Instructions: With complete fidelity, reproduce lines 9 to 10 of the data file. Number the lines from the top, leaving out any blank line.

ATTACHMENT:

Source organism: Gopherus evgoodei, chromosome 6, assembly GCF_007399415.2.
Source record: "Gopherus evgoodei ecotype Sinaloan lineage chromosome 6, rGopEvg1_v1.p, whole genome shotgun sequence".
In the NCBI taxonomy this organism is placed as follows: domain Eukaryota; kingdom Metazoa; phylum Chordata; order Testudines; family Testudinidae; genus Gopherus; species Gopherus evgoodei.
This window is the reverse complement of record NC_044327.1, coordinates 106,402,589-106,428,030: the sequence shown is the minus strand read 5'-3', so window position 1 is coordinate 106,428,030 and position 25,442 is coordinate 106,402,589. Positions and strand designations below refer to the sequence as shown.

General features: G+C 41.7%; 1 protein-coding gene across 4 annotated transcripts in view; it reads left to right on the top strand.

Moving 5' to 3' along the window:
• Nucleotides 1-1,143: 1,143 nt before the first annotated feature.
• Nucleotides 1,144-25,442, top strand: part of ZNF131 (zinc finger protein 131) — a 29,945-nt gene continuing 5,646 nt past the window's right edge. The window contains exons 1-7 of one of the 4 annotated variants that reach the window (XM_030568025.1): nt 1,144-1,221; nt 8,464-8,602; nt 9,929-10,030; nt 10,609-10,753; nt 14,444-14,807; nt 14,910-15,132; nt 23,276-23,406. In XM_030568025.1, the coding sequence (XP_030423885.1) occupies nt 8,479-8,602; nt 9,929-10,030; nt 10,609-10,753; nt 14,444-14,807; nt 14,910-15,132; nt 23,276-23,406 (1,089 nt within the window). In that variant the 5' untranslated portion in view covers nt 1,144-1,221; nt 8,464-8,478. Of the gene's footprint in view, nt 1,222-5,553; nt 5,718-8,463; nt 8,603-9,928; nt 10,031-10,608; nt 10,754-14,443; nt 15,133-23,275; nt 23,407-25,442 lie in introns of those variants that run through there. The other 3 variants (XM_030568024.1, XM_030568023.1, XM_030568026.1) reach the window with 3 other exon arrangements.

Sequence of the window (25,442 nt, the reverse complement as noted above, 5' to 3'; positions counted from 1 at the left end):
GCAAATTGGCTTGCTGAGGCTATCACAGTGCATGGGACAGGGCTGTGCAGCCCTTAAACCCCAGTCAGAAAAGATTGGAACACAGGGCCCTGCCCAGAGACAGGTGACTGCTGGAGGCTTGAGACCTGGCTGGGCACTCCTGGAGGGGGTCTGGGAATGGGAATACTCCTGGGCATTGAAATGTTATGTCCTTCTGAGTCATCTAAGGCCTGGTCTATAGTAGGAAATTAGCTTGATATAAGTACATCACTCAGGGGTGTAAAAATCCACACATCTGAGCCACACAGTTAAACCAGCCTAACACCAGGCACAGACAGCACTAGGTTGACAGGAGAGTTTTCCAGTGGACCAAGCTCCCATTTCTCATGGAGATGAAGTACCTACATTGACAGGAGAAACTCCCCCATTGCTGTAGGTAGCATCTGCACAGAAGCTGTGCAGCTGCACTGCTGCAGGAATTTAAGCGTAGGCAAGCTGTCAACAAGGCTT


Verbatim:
Sequence of the window (25,442 nt, the reverse complement as noted above, 5' to 3'; positions counted from 1 at the left end):
GCAAATTGGCTTGCTGAGGCTATCACAGTGCATGGGACAGGGCTGTGCAGCCCTTAAACCCCAGTCAGAAAAGATTGGAACACAGGGCCCTGCCCAGAGACAGGTGACTGCTGGAGGCTTGAGACCTGGCTGGGCACTCCTGGAGGGGGTCTGGGAATGGGAATACTCCTGGGCATTGAAATGTTATGTCCTTCTGAGTCATCTAAGGCCTGGTCTATAGTAGGAAATTAGCTTGATATAAGTACATCACTCAGGGGTGTAAAAATCCACACATCTGAGCCACACAGTTAAACCAGCCTAACACCAGGCACAGACAGCACTAGGTTGACAGGAGAGTTTTCCAGTGGACCAAGCTCCCATTTCTCATGGAGATGAAGTACCTACATTGACAGGAGAAACTCCCCCATTGCTGTAGGTAGCATCTGCACAGAAGCTGTGCAGCTGCACTGCTGCAGGAATTTAAGCGTAGGCAAGCTGTCAACAAGGCTT